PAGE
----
A hot cup of coffee in the morning or a nice big mug after walking in the snow or rain is one of life’s great pleasures.
Coffee is a part of our culture, relationships, and daily habits. This being said, many people don’t spend a lot of time thinking about their coffee maker. Whichever you choose will likely be around for a few years and become a part of your routine.
The following will explore some of the things you need to think about when choosing a coffee maker for your home or work environment.
What Type Of Coffee Maker Are You Thinking About?
There are a handful of options when it comes to coffee makers, and many of them have long histories intertwined with different cultures throughout the world. Depending on the flavor and strength you want, you might want to think a little outside the box.
The Standard Coffee Maker
The standard coffee maker involves placing a filter above the pot and using medium-ground grains to brew several cups at once. These coffee makers tend to make the fastest (and largest quantities of) coffee, but if you have a craving for more potent brews or brews from other cultures, this isn’t going to be the right choice for you.
The brew’s strength can be altered a little by how many grains you toss in, but the water tends to pass through the grains only once, meaning incredibly strong coffee is harder to make with these devices.
For The Impatient Folk: Look For The Sneak-A-Cup Feature
If you’re someone who doesn’t want to wait for the entire pot to brew before you have your first cup of the day, make sure that you look for a feature called sneak-a-cup. Experts at kitchenauthority.net explain that in coffee makers that have this feature, there is a lever or automatic valve that tells the machine to stop filling the pot when it’s removed. This can save you a lot of mess and trouble.
Pre-ground or Freshly Ground?
The other factor to consider when looking at a standard coffee maker is whether you want freshly ground beans or not. Some coffee makers come with a built-in grinder, meaning you pour in whole beans and let the machine grind them before it makes the coffee. Many machines don’t have this feature, but you can still get the freshly ground taste by purchasing your own grinder and using that before you pour your grains into the filter.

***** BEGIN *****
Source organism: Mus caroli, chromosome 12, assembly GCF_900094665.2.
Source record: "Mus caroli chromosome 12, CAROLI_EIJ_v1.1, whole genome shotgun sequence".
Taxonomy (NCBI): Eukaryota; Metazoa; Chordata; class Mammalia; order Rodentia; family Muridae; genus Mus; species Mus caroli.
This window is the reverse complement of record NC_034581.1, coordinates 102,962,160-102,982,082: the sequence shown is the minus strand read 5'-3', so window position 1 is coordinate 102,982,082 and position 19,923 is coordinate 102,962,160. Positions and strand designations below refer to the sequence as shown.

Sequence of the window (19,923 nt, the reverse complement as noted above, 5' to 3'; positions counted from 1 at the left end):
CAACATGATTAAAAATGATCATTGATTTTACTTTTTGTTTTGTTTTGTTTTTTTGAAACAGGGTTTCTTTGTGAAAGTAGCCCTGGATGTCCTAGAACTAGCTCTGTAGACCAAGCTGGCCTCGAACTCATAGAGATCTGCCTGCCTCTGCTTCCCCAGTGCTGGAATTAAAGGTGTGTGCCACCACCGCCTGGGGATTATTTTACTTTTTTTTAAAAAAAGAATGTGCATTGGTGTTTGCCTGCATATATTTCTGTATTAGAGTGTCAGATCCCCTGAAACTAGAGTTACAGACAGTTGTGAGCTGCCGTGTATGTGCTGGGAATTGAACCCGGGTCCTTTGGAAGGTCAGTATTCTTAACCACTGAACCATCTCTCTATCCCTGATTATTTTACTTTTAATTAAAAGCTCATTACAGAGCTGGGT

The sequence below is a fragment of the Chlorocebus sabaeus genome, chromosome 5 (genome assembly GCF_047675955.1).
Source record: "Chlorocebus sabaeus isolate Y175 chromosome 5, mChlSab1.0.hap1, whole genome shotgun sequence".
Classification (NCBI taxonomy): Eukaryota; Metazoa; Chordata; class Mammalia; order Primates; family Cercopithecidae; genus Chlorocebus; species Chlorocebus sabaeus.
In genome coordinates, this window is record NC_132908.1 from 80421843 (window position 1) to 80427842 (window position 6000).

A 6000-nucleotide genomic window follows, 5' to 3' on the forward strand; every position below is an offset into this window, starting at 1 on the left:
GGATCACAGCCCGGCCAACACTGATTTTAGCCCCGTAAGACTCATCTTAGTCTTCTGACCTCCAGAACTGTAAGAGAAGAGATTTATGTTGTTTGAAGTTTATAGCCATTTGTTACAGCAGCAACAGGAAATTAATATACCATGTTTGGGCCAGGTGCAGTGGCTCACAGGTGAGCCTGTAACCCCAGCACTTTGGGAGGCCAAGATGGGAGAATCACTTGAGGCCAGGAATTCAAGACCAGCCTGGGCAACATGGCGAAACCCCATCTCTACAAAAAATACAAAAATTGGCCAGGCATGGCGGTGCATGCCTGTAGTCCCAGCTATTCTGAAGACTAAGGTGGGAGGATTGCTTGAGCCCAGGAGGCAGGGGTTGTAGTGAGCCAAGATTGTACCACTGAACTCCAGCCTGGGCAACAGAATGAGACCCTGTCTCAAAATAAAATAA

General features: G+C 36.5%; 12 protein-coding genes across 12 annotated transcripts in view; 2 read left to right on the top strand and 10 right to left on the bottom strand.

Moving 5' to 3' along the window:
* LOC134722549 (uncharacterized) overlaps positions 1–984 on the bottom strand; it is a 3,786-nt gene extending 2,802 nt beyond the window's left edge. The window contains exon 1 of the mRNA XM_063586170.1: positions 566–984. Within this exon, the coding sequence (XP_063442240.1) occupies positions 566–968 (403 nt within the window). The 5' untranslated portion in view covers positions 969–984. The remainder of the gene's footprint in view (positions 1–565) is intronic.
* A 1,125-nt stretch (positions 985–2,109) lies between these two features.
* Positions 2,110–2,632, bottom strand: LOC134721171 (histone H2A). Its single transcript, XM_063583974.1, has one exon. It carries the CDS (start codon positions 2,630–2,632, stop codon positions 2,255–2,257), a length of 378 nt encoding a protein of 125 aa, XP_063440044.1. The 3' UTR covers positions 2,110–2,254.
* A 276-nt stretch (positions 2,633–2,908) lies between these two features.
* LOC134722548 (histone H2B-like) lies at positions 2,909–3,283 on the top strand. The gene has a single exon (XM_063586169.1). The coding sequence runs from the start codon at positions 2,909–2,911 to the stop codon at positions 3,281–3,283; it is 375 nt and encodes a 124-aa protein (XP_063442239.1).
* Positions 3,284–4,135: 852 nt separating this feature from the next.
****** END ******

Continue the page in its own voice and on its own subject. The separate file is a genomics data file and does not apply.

For brewing smaller batches that take only a little bit longer, you might want to look into a french press. It is probably the easiest coffee maker to operate. These devices involve pouring medium-ground grains and boiling water into a jug and letting it steep like making tea. Because of this, it’s easy to alter the strength of the coffee as the longer you leave it steeping, the stronger it gets. A plunger is then pressed down (hence the name, French press) that separates the grains from the coffee. Many people adore the taste of french pressed coffee, but usually, these devices don’t produce as much coffee as the standard maker.
Turkish Cezve Pot
For a robust, rich brew, you might want to look into the Turkish way of making coffee. The Turkish method involves using very finely ground coffee and no filter, meaning that there will be grains at the bottom of your cup when you’re done. This also means that much higher caffeine content is possible. Because of the strength, many people who don’t normally take sugar might be inclined that way. If you want to go really traditional, you can add cardamom to the grains. Like the French press, the cezve pot tends to make smaller quantities than the larger standard coffee makers.
By far, the strongest coffee we’ve ever tasted came out of a Phin. This is a much smaller device than you might be used to; it sits right on top of the cup you plan on drinking the coffee out of and produces a rich, eye-widening strong brew. The Phin makes fantastic coffee, there’s no doubt about it, but it takes some time because it steeps and drips slowly drop by drop into your mug.
The above information should get you started in your search for the perfect coffee maker. Be sure to read customer reviews before making your choice to get an idea of the specifics of the brand you’re looking at. Every make and model works at a slightly different speed and has an ideal grain size. If you’re environmentally focused, you might also want to look into a reusable filter for your coffee to reduce waste.